Gloria Spittel explains how the Internet of Things is changing how we work

Well upon us is the Fourth Industrial Revolution (or Industry 4.0) of which the Internet of Things (IoT) or machine-to-machine (M2M) communication is a star feature if not the backbone. Simply defined, IoT refers to connected devices over a network or the internet that ‘communicates’ with other technological devices and systems, and people.

While connected devices may not seem a revolutionary industrial tool, connected devices with the ability to collect data and act on it have the potential to disrupt and transform the way work is conducted in the office, and displace human labour, behaviour and even thought processes.

IoT is much more than the ‘things’ it encompasses. It is about the networking infrastructure necessary for its functioning – usually high-speed broadband and WiFi connectivity, the devices and very important sensors, and availability of cloud-based applications.

But beyond the ecosystem of connected devices and people, IoT centres on the collection of data. and its analysis in real time that’s necessary for corresponding responses and action. If the tools that are needed for the analysis of the collected data aren’t available, IoT systems will not function at their full potential.

AUTOMATION So what does IoT in the workplace look like? Often-cited examples suggest that IoT systems are instrumental in conserving energy or reducing operational costs in an office building.

Examples include ordering supplies like ink for printers (where sensors inside the printers detect low supplies and submit orders directly to suppliers), and in the manufacturing and logistics industries where IoT has numerous functionalities.

What this boils down to is more automation, thereby freeing human time, and conserving and redistributing resources. The redistribution of resources and human time could effectively be channelled into the development of new revenue streams, and strategic direction for an organisation.

UNEMPLOYMENT But does more automation also mean unemployment?

Perhaps the Fourth Industrial Revolution may lead to unemployment in industries such as manufacturing and logistics as automated systems replace manual labour. Indeed, automated services such as those described in the example of the printers may displace workers who were responsible for maintaining office supplies.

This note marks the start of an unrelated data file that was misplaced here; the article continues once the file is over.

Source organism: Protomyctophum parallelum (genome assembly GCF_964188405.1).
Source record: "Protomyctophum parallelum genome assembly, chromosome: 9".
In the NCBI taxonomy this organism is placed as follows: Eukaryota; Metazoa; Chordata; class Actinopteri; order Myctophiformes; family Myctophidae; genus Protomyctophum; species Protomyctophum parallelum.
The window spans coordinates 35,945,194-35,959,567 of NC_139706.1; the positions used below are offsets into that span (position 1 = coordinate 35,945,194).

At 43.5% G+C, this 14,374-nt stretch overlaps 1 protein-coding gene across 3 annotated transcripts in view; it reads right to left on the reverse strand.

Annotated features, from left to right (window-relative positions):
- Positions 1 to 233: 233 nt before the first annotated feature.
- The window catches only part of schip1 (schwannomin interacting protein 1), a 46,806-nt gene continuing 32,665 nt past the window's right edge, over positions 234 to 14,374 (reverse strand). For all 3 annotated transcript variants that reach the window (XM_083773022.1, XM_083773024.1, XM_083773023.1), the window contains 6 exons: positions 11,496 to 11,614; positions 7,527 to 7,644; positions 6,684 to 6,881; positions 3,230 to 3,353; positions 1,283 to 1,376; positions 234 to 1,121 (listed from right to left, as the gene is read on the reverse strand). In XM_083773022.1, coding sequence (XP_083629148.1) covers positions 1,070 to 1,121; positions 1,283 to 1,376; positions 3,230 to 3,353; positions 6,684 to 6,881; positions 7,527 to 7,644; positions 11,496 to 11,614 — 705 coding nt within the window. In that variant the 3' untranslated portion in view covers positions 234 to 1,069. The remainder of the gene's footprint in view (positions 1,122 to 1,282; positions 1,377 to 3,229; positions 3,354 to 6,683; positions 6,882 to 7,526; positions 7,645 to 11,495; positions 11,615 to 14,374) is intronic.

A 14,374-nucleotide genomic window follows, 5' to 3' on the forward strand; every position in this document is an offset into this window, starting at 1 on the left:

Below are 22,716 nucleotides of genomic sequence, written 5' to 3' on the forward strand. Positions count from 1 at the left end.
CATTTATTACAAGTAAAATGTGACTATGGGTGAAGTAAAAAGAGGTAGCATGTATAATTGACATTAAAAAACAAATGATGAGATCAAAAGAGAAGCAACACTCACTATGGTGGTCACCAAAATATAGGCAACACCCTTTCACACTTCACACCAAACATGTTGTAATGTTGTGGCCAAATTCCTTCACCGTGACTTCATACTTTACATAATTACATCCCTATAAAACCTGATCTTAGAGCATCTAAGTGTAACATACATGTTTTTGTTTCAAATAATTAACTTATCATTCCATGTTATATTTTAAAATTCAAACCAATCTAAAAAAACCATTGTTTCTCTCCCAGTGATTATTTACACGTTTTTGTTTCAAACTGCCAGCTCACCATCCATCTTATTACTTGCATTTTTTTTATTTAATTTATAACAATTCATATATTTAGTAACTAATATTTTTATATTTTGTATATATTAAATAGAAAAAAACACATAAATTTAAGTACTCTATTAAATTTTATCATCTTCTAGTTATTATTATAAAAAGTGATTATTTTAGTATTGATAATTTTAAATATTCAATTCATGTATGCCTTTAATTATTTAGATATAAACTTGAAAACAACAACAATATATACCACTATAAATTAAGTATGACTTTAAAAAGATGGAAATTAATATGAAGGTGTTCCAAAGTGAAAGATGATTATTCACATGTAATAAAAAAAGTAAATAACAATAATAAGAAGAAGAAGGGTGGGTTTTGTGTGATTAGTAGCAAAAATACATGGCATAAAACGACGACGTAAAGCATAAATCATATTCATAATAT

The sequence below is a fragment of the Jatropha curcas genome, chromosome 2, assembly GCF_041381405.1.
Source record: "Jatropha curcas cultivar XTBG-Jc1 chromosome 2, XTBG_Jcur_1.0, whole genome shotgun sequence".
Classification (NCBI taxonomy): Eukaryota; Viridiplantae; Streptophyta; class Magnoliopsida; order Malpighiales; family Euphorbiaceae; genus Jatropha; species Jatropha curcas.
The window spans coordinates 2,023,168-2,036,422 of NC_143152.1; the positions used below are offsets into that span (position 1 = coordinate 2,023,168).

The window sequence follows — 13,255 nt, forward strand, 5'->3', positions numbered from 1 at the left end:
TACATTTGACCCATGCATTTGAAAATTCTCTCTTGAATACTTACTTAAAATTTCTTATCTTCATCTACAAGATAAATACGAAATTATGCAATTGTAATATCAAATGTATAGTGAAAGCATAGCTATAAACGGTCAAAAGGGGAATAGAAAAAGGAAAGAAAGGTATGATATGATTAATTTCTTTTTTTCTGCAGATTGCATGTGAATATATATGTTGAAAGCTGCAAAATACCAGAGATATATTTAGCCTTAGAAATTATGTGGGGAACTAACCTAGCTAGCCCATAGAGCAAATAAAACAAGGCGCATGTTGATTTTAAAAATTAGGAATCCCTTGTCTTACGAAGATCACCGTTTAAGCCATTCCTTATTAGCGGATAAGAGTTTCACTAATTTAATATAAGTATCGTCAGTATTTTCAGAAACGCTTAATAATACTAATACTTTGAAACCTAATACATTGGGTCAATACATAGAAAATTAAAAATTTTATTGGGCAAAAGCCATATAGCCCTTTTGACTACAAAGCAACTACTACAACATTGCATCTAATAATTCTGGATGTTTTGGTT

As much as IoT has the potential to offer humans the time and space to reach higher goals, it could also take away jobs – especially low-skilled jobs.

APPLICABILITY Moreover, there is some doubt as to whether IoT is applicable across all industries and the world. Certainly, IoT may pose technical difficulties both with infrastructure and in the eventual displacement of human labour in developing and emerging economies. Governments of such nations can also be sidetracked in their pursuit of installing infrastructure to support IoT at the expense of other social development policies.

But wherever IoT is employed, it will drastically change the way we work – it may even have a lasting effect by defining how work is completed for years to come.

For instance, smart wearables and connected devices will make optimal use of office space by monitoring human movements, and how rooms and utilities are used. The collection and subsequent analysis of data of these factors will help improve efficiency as far as the utilisation of office space is concerned. This leads to cost savings and creates more flexibility.

CHARACTERISTICS Flexibility and mobility are key characteristics of the approaching era of work. Employees will use their own digital devices to access company information and remote IoT devices, which can lead to higher productivity and increased efficiency for the company – and probably more stress for the connected worker.

IoT also has technical drawbacks in addition to infrastructure requirements – security! More than ever, once a device is connected and is collecting and analysing data, it becomes hot property for industrial espionage and sabotage.

Throw in the monitoring of human behaviour in the workplace, home and everywhere else, and personal data is sacrificed for convenience.

Worryingly, there’s no telling how personal and company data can be misused once acquired by conspiring minds.

That said, the IT security industry continues to churn out solutions that would protect IoT systems.

There is one other negative attribute to IoT (other than potential unemployment), which is the reliance on heavy infrastructure expenditure at the state and company levels. It’s at a very personal level – the human level.

How will IoT affect our thought processes once mundane tasks like switching on the coffee machine are carried out automatically or the active conscious thought of picking a route to avoid traffic is replaced by smart mapping systems in communication with your vehicle?

Regardless of claims that IoT systems will offer more time and thereby space for increased human creativity and productivity, it’s hard not to imagine a world in which the human being is an eternal passenger and emitter of data!